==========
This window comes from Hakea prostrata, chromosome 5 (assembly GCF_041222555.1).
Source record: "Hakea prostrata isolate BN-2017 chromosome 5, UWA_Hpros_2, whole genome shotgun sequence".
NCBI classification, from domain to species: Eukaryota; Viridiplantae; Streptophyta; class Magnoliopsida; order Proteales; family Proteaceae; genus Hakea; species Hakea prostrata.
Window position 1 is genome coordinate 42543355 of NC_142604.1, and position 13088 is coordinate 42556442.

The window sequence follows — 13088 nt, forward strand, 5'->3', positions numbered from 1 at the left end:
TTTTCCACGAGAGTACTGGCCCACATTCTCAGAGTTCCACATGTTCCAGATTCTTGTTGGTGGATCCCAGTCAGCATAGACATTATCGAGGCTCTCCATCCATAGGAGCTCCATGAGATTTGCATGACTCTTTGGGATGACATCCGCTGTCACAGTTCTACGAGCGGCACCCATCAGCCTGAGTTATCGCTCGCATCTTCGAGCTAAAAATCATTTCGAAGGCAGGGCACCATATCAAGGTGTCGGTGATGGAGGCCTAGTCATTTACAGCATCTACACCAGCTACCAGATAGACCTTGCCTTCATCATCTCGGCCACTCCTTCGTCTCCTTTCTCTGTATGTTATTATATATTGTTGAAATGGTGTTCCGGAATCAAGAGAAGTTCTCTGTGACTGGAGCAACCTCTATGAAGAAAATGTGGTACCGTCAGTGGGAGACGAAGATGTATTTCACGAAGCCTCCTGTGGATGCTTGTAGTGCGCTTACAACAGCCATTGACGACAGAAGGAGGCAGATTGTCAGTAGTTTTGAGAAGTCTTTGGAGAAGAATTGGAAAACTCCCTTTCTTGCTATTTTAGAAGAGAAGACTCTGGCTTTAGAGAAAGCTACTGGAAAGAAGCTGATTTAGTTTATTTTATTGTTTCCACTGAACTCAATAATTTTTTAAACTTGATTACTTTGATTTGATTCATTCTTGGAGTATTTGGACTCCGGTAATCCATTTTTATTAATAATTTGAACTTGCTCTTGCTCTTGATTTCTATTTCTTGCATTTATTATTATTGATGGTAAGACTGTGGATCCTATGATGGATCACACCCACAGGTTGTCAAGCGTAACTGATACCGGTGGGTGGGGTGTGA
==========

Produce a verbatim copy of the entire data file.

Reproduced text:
This window comes from Hakea prostrata, chromosome 5 (assembly GCF_041222555.1).
Source record: "Hakea prostrata isolate BN-2017 chromosome 5, UWA_Hpros_2, whole genome shotgun sequence".
NCBI classification, from domain to species: Eukaryota; Viridiplantae; Streptophyta; class Magnoliopsida; order Proteales; family Proteaceae; genus Hakea; species Hakea prostrata.
Window position 1 is genome coordinate 42543355 of NC_142604.1, and position 13088 is coordinate 42556442.

The window sequence follows — 13088 nt, forward strand, 5'->3', positions numbered from 1 at the left end:
TTTTCCACGAGAGTACTGGCCCACATTCTCAGAGTTCCACATGTTCCAGATTCTTGTTGGTGGATCCCAGTCAGCATAGACATTATCGAGGCTCTCCATCCATAGGAGCTCCATGAGATTTGCATGACTCTTTGGGATGACATCCGCTGTCACAGTTCTACGAGCGGCACCCATCAGCCTGAGTTATCGCTCGCATCTTCGAGCTAAAAATCATTTCGAAGGCAGGGCACCATATCAAGGTGTCGGTGATGGAGGCCTAGTCATTTACAGCATCTACACCAGCTACCAGATAGACCTTGCCTTCATCATCTCGGCCACTCCTTCGTCTCCTTTCTCTGTATGTTATTATATATTGTTGAAATGGTGTTCCGGAATCAAGAGAAGTTCTCTGTGACTGGAGCAACCTCTATGAAGAAAATGTGGTACCGTCAGTGGGAGACGAAGATGTATTTCACGAAGCCTCCTGTGGATGCTTGTAGTGCGCTTACAACAGCCATTGACGACAGAAGGAGGCAGATTGTCAGTAGTTTTGAGAAGTCTTTGGAGAAGAATTGGAAAACTCCCTTTCTTGCTATTTTAGAAGAGAAGACTCTGGCTTTAGAGAAAGCTACTGGAAAGAAGCTGATTTAGTTTATTTTATTGTTTCCACTGAACTCAATAATTTTTTAAACTTGATTACTTTGATTTGATTCATTCTTGGAGTATTTGGACTCCGGTAATCCATTTTTATTAATAATTTGAACTTGCTCTTGCTCTTGATTTCTATTTCTTGCATTTATTATTATTGATGGTAAGACTGTGGATCCTATGATGGATCACACCCACAGGTTGTCAAGCGTAACTGATACCGGTGGGTGGGGTGTGA